Saturday, March 26, 2011

So you think you've got it hard??

Three things struck me yesterday as I read in the news of the award of the Conspicuous Gallantry Medal to Sergeant Dip Pun of 1st Battalion The Royal Gurkha Rifles...

It goes without saying that one of the things is the quite simply phenomenal bravery of the action for which he was awarded the medal. He was in a small outpost of just four troops when they were attacked by three times their number.. the Army web site being what it is, it's quite understated but other press sites indicate that he fired over 400 rounds before finally resorting to having to defend himself with the tripod of his machine gun....

The second thing that struck me about it, was the utter timelessness of this small action - over hundreds of years the British army must have thought many hundreds if not thousands of these kinds of engagements... my limited reading on the 1st and 2nd Afghan Wars back that up, my slightly deeper reading into the Sudan campaigns also back it up... what I'm trying to say is that despite the increasing inventiveness of the weapons systems (and this week we learned about the Brimestone air fired anti-tank missile) it has always been (and I suspect always will be), the bravery of the man on the spot who holds the ground... usually face to face, and often with the most basic of weapons... very humbling...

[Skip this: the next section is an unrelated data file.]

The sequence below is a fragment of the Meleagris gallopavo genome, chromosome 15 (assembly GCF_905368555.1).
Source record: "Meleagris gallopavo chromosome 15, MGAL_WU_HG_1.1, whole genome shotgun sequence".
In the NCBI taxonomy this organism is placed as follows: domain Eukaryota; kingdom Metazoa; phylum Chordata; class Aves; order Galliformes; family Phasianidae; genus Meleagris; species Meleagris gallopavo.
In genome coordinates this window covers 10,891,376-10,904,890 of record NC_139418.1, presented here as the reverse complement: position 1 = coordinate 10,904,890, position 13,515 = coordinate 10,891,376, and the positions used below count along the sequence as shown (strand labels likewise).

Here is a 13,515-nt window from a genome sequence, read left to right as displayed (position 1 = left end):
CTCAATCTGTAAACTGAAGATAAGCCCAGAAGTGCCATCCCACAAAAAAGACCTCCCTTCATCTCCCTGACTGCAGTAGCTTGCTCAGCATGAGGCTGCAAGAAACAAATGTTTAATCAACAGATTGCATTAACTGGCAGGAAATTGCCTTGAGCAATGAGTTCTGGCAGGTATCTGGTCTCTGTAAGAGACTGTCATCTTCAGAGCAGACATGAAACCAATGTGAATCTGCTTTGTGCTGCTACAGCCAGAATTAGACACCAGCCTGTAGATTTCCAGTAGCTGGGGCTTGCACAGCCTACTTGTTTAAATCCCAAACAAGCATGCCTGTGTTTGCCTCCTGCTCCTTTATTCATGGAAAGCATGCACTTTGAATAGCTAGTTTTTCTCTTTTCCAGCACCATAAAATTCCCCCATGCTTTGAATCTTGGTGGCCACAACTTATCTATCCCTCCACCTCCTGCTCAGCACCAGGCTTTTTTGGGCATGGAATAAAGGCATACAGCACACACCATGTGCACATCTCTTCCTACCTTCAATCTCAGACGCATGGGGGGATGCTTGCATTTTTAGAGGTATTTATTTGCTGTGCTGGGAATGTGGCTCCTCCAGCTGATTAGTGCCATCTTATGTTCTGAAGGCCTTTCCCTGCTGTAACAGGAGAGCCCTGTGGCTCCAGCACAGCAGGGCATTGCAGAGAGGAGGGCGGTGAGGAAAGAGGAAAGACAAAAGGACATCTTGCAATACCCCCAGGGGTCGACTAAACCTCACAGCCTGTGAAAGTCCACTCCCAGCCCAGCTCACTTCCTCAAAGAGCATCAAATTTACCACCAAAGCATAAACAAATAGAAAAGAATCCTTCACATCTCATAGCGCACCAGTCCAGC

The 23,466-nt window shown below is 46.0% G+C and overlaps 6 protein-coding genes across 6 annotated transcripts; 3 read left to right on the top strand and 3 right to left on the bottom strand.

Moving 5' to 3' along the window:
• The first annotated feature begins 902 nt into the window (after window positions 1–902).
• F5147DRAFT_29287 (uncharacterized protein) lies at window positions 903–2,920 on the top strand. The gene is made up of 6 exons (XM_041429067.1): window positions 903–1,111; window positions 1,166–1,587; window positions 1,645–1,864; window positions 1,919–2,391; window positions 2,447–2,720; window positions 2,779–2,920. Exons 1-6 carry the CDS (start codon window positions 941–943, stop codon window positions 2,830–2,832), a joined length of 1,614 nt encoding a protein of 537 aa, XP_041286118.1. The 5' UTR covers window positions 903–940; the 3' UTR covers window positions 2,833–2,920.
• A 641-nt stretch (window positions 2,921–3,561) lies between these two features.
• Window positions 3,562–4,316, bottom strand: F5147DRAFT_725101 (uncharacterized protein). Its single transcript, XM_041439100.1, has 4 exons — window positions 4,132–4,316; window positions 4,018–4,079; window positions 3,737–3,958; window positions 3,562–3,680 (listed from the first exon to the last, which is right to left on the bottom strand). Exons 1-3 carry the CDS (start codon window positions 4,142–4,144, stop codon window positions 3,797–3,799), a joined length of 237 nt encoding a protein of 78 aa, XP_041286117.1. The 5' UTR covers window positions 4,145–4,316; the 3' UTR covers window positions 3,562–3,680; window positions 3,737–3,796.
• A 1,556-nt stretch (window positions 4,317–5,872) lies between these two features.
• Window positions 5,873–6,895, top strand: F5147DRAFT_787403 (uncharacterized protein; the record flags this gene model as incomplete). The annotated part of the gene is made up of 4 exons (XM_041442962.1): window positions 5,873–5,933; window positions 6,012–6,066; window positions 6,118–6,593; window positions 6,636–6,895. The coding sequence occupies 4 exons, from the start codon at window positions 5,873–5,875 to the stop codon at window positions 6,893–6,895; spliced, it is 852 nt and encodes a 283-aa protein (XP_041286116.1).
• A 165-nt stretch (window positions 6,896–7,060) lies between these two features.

The third thing that struck me was the fact that the Sergeant was a Gurkha - the embodiment of a historical time line that stretches back to the time of Waterloo. The British never beat the Gurkha's - at the end of the Gurkha War (1814-1816) which ended in a draw we simply suggested that they might want to become a British protectorate - happily they agreed (Free Happy Smileys), and have provided supremely brave fighting men to the British Army ever since - first to the East India Company, then the Indian Army, and then the British Army... long may it continue..

“If a man says he is not afraid of dying, he is either lying or is a Gurkha.” (Former Chief of staff of the Indian Army, Field Marshal Sam Manekshaw)

Full story here:


  1. 400 rounds and 17 grenades. Conspicuous bravery doesn't quite cover it does it? Watching interviews yesterday with several of those receiving awards it amazed me how humble they were. Our thanks to them all.

  2. A worthy mention Steve.

  3. Great post, makes you proud to be British.

  4. Dear Sir,
    A sincere " thank you!" to that gallant soldier. Does the British Army still award Victoria Crosses?

  5. That's Victoria Cross stuff.

  6. Derring do appears to be a commonplace to Johnny Ghurka.